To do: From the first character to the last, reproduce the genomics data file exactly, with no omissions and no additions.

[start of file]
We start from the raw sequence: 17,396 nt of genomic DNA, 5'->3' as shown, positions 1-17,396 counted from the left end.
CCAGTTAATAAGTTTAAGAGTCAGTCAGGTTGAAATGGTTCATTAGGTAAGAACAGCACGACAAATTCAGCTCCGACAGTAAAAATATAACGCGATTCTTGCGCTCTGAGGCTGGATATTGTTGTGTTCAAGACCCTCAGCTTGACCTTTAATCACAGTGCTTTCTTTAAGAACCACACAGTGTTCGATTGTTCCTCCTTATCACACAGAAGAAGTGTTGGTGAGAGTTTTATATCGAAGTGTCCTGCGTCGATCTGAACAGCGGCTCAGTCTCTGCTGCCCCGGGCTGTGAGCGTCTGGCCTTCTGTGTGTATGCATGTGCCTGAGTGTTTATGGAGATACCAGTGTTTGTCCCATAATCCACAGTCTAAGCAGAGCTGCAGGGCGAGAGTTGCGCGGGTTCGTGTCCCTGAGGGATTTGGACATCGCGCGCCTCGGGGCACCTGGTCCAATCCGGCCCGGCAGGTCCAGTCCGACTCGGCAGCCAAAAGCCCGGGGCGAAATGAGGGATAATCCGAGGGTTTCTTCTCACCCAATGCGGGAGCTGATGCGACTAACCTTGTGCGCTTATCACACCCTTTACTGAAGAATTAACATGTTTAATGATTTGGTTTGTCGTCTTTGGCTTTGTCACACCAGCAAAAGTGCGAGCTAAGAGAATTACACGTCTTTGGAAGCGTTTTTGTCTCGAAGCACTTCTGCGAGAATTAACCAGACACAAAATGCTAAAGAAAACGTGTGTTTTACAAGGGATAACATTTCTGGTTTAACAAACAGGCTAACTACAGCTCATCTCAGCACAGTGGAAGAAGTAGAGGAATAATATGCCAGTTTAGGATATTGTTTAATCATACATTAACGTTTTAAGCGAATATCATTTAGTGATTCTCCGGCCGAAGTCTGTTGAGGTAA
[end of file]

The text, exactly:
We start from the raw sequence: 17,396 nt of genomic DNA, 5'->3' as shown, positions 1-17,396 counted from the left end.
CCAGTTAATAAGTTTAAGAGTCAGTCAGGTTGAAATGGTTCATTAGGTAAGAACAGCACGACAAATTCAGCTCCGACAGTAAAAATATAACGCGATTCTTGCGCTCTGAGGCTGGATATTGTTGTGTTCAAGACCCTCAGCTTGACCTTTAATCACAGTGCTTTCTTTAAGAACCACACAGTGTTCGATTGTTCCTCCTTATCACACAGAAGAAGTGTTGGTGAGAGTTTTATATCGAAGTGTCCTGCGTCGATCTGAACAGCGGCTCAGTCTCTGCTGCCCCGGGCTGTGAGCGTCTGGCCTTCTGTGTGTATGCATGTGCCTGAGTGTTTATGGAGATACCAGTGTTTGTCCCATAATCCACAGTCTAAGCAGAGCTGCAGGGCGAGAGTTGCGCGGGTTCGTGTCCCTGAGGGATTTGGACATCGCGCGCCTCGGGGCACCTGGTCCAATCCGGCCCGGCAGGTCCAGTCCGACTCGGCAGCCAAAAGCCCGGGGCGAAATGAGGGATAATCCGAGGGTTTCTTCTCACCCAATGCGGGAGCTGATGCGACTAACCTTGTGCGCTTATCACACCCTTTACTGAAGAATTAACATGTTTAATGATTTGGTTTGTCGTCTTTGGCTTTGTCACACCAGCAAAAGTGCGAGCTAAGAGAATTACACGTCTTTGGAAGCGTTTTTGTCTCGAAGCACTTCTGCGAGAATTAACCAGACACAAAATGCTAAAGAAAACGTGTGTTTTACAAGGGATAACATTTCTGGTTTAACAAACAGGCTAACTACAGCTCATCTCAGCACAGTGGAAGAAGTAGAGGAATAATATGCCAGTTTAGGATATTGTTTAATCATACATTAACGTTTTAAGCGAATATCATTTAGTGATTCTCCGGCCGAAGTCTGTTGAGGTAA